Did I men­tion that while the Pi has on­ly a SD card for stor­age while the Mele has 4GB of flash, and a SD slot, and an eSa­ta slot? And that us­ing that it could be a nice small file server?

And the kick­er: it's not a char­i­ty. It's $70 be­cause you are pay­ing a busi­ness to cre­ate the things, and does­n't de­pend on get­ting se­vere­ly dis­count­ed chips from Broad­com, it just is a good prod­uct at a good price. And that's just awe­some be­cause it means in 2 years we will have some­thing about as pow­er­ful as the Mele at the Pi's pri­ce­point, and some­thing much more pow­er­ful at the Mele's price, and that's sus­tain­able, be­cause the peo­ple who are build­ing it and de­sign­ing it, and sell­ing it, and ship­ping it, are mak­ing a liv­ing out of it, while kick­ing the ass of the char­i­ty. And that's good. And if you want 100000 of the­se, you or­der them, and you get them, in­stead of hav­ing to pre-buy, and wait month­s, and see them ship in tiny batch­es.

So, buy this, or some­thing like it.

Al­so: $92.60 with free ship­ping

Fear the Oso

Since I have a small kid, I know stuff oth­er peo­ple don't. Specif­i­cal­ly, I know that a sur­veil­lance state is forth­com­ing and that noone will care. Noone that mat­ters that is. Be­cause they all will have learned about it when they are three. So, by 2035, the ex­pec­ta­tion of pri­va­cy will be: None.

There is a clas­sic south amer­i­can left­ist book called "To Read Don­ald Duck" that ex­plain­s, from a marx­ist-the­o­rist point of view, how Don­al Duck forges the pub­lic con­science. If Dorf­man saw one episode of Spe­cial Agent Oso he would have an aneurys­m. Let me sum­marise ev­ery episode:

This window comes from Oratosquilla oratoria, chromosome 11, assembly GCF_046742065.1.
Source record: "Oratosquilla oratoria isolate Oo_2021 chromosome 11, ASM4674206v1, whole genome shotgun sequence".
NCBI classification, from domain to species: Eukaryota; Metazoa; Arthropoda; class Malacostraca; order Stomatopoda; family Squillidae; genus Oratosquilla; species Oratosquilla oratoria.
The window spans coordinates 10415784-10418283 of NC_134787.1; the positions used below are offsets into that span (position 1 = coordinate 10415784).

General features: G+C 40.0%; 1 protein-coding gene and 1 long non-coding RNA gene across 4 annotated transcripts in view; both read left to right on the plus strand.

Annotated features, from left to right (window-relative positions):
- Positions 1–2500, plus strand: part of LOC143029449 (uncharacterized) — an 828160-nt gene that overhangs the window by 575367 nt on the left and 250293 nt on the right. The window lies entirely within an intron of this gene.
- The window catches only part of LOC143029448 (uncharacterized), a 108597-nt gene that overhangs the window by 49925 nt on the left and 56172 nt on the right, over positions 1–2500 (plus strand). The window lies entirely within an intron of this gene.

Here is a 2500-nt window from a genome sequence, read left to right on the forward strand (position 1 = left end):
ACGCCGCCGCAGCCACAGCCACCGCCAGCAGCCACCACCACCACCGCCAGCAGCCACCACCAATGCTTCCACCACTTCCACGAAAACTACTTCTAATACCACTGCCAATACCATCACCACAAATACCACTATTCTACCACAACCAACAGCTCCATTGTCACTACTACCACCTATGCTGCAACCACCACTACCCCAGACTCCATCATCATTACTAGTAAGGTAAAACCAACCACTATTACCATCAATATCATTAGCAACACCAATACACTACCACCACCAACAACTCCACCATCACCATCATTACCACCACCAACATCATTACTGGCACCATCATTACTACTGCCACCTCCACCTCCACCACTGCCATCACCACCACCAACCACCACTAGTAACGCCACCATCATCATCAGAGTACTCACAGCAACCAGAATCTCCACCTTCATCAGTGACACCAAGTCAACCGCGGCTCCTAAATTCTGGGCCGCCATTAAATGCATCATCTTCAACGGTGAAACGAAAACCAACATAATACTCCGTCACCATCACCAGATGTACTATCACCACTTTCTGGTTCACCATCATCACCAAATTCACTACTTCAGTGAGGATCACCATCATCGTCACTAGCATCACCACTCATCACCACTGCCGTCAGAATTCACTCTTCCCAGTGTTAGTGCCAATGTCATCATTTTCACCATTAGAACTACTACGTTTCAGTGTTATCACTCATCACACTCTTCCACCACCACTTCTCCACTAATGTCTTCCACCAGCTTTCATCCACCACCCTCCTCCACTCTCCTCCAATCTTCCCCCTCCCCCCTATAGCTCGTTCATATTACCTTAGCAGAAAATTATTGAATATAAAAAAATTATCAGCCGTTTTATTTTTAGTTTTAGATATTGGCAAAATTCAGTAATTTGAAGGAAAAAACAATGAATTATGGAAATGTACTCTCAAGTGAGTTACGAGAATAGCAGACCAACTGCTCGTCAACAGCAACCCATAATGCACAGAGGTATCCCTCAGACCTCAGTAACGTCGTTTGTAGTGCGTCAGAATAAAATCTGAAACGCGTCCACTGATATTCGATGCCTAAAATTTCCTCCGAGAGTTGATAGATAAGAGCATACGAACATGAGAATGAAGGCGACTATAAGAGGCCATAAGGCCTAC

1. Adorable Kid in any coun­try. The show specif­i­­cal­­ly shows what coun­try it is, and the char­ac­ters have lo­­cal­ized fea­­tures, names and dress­es.

  2. Adorable Kid has a prob­lem.

  3. His pred­i­ca­­ment is filmed by a ro­bot la­dy­bug, which re­­ports via a satel­lite to an un­­named or­­ga­ni­za­­­tion.

  4. The mis­­te­ri­ous boss called "M­r. Dos" (By the way, the chief of the ar­­gen­­tini­an se­cret ser­vice is called "Señor Cin­­co". Just say­ing!) as­signs the mis­­­sion to one of his "a­­gents", usu­al­­ly our main char­ac­ter, Os­­o.

  5. Oso us­es ad­­vanced tech­nol­o­­gy to find Adorable Kid, and with the guid­ance of his "Paw Pi­lot" (how dat­ed is that?), teach­es Kid the three easy steps to solve his pred­i­ca­­men­t.

  6. Oso learns a val­u­able les­­son for his ap­­par­en­t­­ly end­­less Spe­­cial Agent train­ing pro­­gram.